Novartis sends second wagon after KRAS gold rush
Joining the barrage of companies digging headfirst into the newly opened KRAS mine, Novartis has announced a multiyear agreement with Sixth Element Capital and the UK Beatson Institute for Cancer Research to develop small molecules identified by the institute’s drug discovery unit.
The deal, whose specifics have not been disclosed, is the Swiss giant’s second KRAS collaboration since June, when Amgen electrified the field by revealing the first patient efficacy data from a therapy aimed at one of the most pervasive, oldest and evasive cancer mutation targets. In July, Novartis inked a low-money deal with Mirati Therapeutics.
That deal would see Novartis pairing its SHP2 inhibitor with Mirati’s years-in-the-making KRAS G12C inhibitor, acting on a popular theory that combining a KRAS inhibitor with another inhibitor – and particularly SHP2 – will affect the protein’s cycles and make it an easier target. The idea earned Revolution Medicines $100 million in funding on the same day.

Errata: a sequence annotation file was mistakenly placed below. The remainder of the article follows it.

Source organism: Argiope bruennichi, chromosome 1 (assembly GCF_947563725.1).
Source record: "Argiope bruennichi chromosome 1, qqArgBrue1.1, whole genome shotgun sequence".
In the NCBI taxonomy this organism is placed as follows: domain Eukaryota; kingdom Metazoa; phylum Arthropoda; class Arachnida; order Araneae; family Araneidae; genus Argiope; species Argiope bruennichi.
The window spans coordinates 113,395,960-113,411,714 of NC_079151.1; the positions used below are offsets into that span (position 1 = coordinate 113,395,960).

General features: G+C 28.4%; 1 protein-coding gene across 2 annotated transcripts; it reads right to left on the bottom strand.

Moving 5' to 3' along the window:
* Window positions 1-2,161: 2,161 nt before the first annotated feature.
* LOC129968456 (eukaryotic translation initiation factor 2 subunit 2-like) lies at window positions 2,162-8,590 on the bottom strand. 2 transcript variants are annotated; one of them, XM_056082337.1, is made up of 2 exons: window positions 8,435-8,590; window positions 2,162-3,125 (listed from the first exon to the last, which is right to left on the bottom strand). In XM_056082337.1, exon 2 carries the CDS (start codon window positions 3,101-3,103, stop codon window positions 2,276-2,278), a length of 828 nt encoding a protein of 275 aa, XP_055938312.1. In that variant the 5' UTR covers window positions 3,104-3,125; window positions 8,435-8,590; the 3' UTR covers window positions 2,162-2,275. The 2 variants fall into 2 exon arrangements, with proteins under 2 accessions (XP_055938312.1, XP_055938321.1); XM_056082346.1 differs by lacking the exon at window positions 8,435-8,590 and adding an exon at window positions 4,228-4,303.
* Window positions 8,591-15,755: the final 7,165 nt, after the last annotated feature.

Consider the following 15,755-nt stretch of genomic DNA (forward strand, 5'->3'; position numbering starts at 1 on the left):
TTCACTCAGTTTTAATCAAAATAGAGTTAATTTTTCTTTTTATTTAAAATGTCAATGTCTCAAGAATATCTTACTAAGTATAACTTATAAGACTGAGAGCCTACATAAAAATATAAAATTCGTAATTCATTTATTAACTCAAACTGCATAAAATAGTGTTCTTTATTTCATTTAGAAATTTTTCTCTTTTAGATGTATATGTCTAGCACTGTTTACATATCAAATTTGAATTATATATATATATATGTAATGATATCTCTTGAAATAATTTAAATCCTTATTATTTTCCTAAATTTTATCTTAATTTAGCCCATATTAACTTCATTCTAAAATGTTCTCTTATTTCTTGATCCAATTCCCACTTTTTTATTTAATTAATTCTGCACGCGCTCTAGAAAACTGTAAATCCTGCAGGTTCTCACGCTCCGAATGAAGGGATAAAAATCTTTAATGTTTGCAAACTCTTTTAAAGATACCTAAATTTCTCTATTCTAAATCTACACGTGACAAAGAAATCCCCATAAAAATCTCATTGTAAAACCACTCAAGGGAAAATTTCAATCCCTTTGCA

This new collaboration will see Novartis dig its hands directly into RAS inhibitors as it works to turn the Beatson’s molecules into actionable therapies. Sixth Element Capital’s CRT Pioneer Fund will receive an upfront payment to fund cancer research at the Beatson Institute, along with potential milestones and single-digit royalties.
Despite the recent torrent of cash and collaborations that have flooded the KRAS field, clinical evidence is still scant. Amgen’s second update from trials on their inhibitor, AMG510, at the end of September was far less promising than their first rollout on lung cancer, with a single partial response out of 12 colorectal cancer patients. The initial lung cancer group showed 7 out of 13 patients responded.
Amgen oncology head Greg Friberg, though, said at the time that was to a degree expected: Colon cancer is biologically more complex than lung cancer and thus a harder target.
We’ll know more Monday afternoon, when Mirati unveils the first look at their clinical trial. After 40 years of molecular and pre-clinical work, the torrent of clinical data is just beginning.